When Dr. Smith and Bill Wilson started Alcoholics Anonymous (AA) back in 1935, no one anticipated it would turn into the juggernaut it eventually became. AA threw struggling alcoholics a lifeline, and over the past 80 years tens of millions have grabbed it and held on for dear life. But are 12-Step programs like AA really effective against alcoholism?
Dr. Lance Dodes, a psychiatrist who specializes in treatment for substance abuse, claims most emphatically that they are not. His critique appeared in written form in 2014, in a book he co-authored with his son, freelance writer Zachary Dodes, called The Sober Truth: Debunking the Bad Science Behind 12-Step Programs And The Rehab Industry. No One Likes the Popular Kids AA has become so popular and well-known that courts frequently mandate attendance at its meetings for people convicted of driving under the influence or other crimes related to alcohol. Numerous spin- off versions of AA’s 12-Step program have popped up over the years (Narcotics Anonymous, Gamblers Anonymous, Overeaters Anonymous, etc.), all based on the belief that AA works and that its approach to healing and recovery from addiction is sound.
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But sometimes popularity breeds contempt. AA now has a giant target on its back, with detractors like Dr. Dodes coming from everywhere looking to take potshots. Part of the problem is that most AA participants have not been able to make their oaths of sobriety stick (as Dodes and Dodes take great pains to emphasize). Research suggests that only five to 10 percent of those who attend organizational meetings manage to keep their drinking at bay on a long-term basis. Needless to say this does not represent an astounding rate of success. Low success rates aren’t decisive evidence of anything, however. Even AA’s most vociferous critics admit overcoming a drinking problem is a mind-bendingly difficult task. It pushes people to the absolute limit and often requires them to overcome multiple instances of relapse. Recovery from alcohol addiction is grueling and intense because the disease itself is grueling and intense, and there is no easy way out regardless of the healing strategies addicts on the rebound choose to pursue. Nevertheless there are millions of recovering alcoholics who have left alcohol behind, seemingly for good, and many of these men and women rave about the influence of AA and swear they would not have been able to stay on the straight-and-narrow without it. Do these anecdotes not matter, simply because someone with a PhD has labeled AA’s methodology “bad science”?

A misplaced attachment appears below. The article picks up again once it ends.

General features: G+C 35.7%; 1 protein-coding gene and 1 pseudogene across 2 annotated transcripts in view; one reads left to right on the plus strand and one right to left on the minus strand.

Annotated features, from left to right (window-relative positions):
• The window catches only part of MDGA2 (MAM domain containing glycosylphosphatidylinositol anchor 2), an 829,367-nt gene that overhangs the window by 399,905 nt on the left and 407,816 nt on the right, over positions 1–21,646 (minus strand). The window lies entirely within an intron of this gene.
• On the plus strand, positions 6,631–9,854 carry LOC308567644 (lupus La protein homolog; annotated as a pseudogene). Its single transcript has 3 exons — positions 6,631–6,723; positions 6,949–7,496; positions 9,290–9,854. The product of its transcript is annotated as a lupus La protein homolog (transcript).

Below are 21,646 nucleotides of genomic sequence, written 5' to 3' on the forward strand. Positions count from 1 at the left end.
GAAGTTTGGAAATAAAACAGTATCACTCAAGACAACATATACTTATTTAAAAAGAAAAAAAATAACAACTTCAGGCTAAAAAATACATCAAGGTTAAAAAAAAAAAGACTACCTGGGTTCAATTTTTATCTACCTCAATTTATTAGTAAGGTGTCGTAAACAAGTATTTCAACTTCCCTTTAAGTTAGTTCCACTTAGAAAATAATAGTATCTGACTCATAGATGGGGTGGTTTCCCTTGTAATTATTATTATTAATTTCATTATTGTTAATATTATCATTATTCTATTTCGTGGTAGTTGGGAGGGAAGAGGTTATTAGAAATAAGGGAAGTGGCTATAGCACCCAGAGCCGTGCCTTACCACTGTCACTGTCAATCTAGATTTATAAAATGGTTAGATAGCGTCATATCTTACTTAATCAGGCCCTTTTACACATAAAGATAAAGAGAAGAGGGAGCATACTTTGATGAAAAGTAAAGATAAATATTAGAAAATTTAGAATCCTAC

Peers, sponsors and organizers in AA don’t sugarcoat the truth. They let newcomers know the path to recovery is fraught with pitfalls, temptations and daunting obstacles. But they also share information about what they know will work, if it is given the chance to do so. Studies show more than 80 percent of those who attend AA meetings will give up on the program in less than a year. This may signify it isn’t working for them, and that is the assumption many observers make. Of course it could also mean they haven’t hit rock bottom yet and still aren’t serious about their sobriety. Either way, it is clear AA can’t work properly if those who attend meetings don’t stick with it for an extended period.
But even if involvement in AA is brief, and doesn’t directly precede lasting recovery, who’s to say it can’t make a long-term contribution to the healing process? Sometimes addicts may need to hear the same hopeful/inspirational/instructional messages over and over again, until the wisdom behind the words finally sinks in. They may need to hear the testimony of dozens of people who’ve pulled themselves up from the depths of despair before it makes an impact. They may need to be confronted, frankly and honesty, a number of times over a multitude of years, before they’re ready to break through the walls of denial that have kept them using and abusing for far too long.
Could it be that strategies designed to help a person overcome alcohol addiction have to reach a critical mass before they take effect? If so we may need to reconsider the standards we use to evaluate AA. Letting AA Be AA AA has become so synonymous with recovery from alcoholism that many problem drinkers see it as a panacea, and that is a mistake. This attitude raises unrealistic expectations and puts a burden on the program it isn’t capable of handling. So if Dr. Dodes is simply confirming that involvement in Alcoholics Anonymous is not, in and of itself, enough to ensure recovery from a drinking problem, he is making a valuable contribution to the conversation.
But if that’s all that’s being claimed it hardly proves AA is useless or a waste of time. If we reimagine AA as a supplement to the long-term process of healing, our conception is altered and the program can be seen in the proper light – as a tool for recovery with real strengths and real limitations, all of which should be acknowledged and understood.
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